Paying for a good time – Spoonie Life

Like most 20 somethings I want to have adventures, memories I can look back on when life slows down a bit and say ‘that was a damn good time’. Unlike most of the people I know, they don’t have to barter with their health. If you’re a fellow Spoonie, you’re probably nodding in agreement.

Back in September, I was lucky enough to go to Disneyland with my Mum and sister. I mean, DISNEYLAND! We were taking a trip to Paris and I was ready for it, matching t-shirts and ears were essentials. From the moment we booked I also had a niggling feeling, a voice in the back fo my mind you’re going to pay for it later. And, boy did I. Even though we rented a wheelchair, got fast passes so, and had rest stops in the hotel (on more than one occasion I had to take emergency naps so that I could watch the fireworks or make it through dinner. I thought I’d handled the trip reasonably well it wasn’t until the last day I realised… I was in minus numbers, the spoons were scattered all over the floor.

 

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The thought that we have to ‘pay’ or reserve our spoons when we know we’re going to have to do something that will make us tired is hard. When I was first diagnosed, I rebelled against it – a lot. I got incredibly depressed and tried to prove to myself I could still do everything – I wasn’t ready to accept I needed to modify things. Now, I am better, I’ll try and plan a rest day here and there or not set my alarm and just let myself sleep. Little things that make life easier.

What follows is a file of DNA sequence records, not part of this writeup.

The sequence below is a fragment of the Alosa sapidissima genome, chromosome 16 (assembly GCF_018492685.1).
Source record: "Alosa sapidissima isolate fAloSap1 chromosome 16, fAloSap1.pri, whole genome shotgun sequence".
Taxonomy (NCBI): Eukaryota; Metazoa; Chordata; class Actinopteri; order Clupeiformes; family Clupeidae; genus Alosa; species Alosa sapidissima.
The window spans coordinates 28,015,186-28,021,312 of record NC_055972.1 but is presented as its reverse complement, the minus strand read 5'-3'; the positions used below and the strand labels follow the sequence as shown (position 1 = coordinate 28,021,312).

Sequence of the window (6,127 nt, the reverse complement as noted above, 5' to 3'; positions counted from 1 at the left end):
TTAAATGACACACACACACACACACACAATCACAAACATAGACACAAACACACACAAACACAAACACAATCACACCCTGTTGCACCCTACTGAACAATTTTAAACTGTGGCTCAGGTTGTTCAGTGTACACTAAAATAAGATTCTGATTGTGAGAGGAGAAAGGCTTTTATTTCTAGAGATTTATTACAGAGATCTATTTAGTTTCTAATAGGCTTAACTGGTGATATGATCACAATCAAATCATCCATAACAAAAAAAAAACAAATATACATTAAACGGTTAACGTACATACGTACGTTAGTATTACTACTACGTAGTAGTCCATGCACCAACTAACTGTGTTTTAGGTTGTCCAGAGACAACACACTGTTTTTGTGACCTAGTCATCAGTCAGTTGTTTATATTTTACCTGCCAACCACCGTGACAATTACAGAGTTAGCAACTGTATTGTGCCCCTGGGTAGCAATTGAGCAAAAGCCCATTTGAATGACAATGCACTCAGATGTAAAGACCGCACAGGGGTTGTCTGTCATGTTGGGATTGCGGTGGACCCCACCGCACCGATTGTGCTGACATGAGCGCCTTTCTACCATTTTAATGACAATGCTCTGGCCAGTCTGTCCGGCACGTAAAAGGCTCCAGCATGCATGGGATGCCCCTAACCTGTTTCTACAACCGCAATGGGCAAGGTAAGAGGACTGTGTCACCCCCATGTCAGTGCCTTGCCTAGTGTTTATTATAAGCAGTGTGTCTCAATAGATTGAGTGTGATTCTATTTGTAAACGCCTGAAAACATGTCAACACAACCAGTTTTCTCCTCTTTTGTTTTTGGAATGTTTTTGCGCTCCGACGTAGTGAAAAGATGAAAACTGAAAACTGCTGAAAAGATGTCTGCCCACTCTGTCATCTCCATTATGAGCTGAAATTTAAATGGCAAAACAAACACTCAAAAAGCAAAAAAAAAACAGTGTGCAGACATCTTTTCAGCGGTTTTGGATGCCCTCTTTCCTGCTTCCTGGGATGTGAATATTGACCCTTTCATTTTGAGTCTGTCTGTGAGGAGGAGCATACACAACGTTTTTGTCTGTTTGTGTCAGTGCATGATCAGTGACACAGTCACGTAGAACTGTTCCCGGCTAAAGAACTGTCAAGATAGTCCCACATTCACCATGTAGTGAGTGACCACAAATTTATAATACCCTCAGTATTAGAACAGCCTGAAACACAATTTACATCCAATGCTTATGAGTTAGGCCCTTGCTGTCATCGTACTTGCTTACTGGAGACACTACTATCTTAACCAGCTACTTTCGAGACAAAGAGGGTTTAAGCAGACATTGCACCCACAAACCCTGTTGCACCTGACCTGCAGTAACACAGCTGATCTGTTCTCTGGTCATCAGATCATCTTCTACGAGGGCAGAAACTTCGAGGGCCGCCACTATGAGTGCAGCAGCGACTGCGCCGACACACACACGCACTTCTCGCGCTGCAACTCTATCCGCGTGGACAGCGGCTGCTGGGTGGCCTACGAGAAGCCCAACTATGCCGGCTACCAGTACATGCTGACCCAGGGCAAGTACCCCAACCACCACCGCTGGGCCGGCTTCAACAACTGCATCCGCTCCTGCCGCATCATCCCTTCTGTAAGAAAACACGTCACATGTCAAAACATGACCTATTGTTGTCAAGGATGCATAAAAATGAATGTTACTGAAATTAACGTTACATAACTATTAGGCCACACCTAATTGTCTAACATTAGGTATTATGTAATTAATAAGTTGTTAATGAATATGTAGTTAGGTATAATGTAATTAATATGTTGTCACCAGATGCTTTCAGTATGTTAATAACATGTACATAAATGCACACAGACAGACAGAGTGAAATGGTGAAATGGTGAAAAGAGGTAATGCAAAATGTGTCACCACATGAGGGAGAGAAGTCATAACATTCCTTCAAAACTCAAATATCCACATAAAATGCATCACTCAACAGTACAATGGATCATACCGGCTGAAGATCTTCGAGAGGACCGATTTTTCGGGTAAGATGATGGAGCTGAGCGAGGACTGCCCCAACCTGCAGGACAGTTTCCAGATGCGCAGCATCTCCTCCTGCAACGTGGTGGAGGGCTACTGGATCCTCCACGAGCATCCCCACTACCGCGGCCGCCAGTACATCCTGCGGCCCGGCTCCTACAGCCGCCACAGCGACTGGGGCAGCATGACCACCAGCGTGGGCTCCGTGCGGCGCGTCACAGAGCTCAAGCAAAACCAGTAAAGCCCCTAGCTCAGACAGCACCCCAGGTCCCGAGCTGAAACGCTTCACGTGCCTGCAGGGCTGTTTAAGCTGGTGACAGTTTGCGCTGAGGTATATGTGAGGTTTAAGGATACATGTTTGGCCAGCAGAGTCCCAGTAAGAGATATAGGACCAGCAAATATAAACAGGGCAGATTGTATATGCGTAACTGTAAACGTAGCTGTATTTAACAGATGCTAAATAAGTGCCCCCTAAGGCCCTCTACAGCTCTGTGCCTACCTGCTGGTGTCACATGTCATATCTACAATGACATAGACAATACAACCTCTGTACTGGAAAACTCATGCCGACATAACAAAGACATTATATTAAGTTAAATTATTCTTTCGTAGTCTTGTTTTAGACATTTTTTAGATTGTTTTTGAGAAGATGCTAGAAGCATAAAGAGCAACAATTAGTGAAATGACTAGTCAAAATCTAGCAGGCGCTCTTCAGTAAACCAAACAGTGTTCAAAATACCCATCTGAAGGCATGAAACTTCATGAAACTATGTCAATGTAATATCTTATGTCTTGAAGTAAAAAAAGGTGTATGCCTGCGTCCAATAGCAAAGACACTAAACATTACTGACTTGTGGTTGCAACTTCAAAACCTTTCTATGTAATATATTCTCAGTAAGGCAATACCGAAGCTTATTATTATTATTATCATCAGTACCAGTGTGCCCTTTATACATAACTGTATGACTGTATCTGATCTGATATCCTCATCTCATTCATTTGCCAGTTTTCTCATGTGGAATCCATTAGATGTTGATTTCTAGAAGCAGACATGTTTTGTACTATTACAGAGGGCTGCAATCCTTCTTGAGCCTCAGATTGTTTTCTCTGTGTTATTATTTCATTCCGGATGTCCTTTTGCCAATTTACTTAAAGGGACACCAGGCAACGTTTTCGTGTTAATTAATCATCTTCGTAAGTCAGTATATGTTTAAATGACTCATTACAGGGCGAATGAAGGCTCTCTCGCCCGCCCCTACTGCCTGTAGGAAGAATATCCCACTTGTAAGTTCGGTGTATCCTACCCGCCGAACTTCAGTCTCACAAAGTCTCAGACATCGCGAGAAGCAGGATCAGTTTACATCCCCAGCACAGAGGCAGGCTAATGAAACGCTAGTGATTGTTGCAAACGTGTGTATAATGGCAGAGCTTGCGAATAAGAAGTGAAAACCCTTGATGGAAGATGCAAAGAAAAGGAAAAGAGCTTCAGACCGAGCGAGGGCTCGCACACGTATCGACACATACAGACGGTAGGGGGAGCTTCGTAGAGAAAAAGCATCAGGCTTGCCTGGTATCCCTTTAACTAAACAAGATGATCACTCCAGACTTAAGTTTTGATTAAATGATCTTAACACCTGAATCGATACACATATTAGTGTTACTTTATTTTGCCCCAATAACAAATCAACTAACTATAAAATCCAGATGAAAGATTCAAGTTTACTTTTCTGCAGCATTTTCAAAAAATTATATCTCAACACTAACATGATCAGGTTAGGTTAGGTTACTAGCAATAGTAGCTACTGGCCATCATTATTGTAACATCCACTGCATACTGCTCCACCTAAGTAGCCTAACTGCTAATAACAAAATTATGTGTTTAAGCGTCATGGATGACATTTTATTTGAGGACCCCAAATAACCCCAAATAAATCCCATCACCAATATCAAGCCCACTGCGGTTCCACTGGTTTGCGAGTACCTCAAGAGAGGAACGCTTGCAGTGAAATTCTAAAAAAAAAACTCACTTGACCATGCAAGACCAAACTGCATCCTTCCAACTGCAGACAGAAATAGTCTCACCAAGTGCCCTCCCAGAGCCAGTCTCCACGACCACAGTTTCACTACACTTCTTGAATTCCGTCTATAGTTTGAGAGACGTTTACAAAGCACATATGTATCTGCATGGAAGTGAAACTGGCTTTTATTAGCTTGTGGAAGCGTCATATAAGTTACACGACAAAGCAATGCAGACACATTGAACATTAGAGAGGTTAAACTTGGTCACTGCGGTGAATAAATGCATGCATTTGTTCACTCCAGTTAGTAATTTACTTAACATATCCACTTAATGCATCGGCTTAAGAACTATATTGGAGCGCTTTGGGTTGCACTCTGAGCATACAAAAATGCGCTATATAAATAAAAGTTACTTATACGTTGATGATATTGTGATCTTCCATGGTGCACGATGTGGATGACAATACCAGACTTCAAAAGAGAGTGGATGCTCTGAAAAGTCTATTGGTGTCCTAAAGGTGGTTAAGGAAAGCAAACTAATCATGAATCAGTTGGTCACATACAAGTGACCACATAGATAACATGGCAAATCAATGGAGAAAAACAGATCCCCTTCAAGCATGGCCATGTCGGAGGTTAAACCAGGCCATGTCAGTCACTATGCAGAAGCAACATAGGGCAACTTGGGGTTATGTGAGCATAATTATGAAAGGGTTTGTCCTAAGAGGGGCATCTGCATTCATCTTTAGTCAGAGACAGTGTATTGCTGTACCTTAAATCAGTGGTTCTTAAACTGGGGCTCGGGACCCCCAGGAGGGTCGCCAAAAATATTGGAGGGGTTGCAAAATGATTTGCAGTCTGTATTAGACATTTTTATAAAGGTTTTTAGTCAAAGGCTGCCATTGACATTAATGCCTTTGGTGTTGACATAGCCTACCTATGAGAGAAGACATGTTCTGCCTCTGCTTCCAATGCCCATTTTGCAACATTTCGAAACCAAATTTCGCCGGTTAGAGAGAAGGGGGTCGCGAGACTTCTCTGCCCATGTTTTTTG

I joke that a big night out or day of big plans has me making deals with the devil, but really it’s made me appreciate them even more. As soon as I acknowledged that this was my life now, I started appreciating the things I do, because I have to choose them carefully. That doesn’t mean I can’t be spontaneous and have a trip on the beach – but I just have to rest a little more, maybe get a train rather than drive.

I refused to give up every fun part of my life to this illness – and I know I am truly lucky to do so.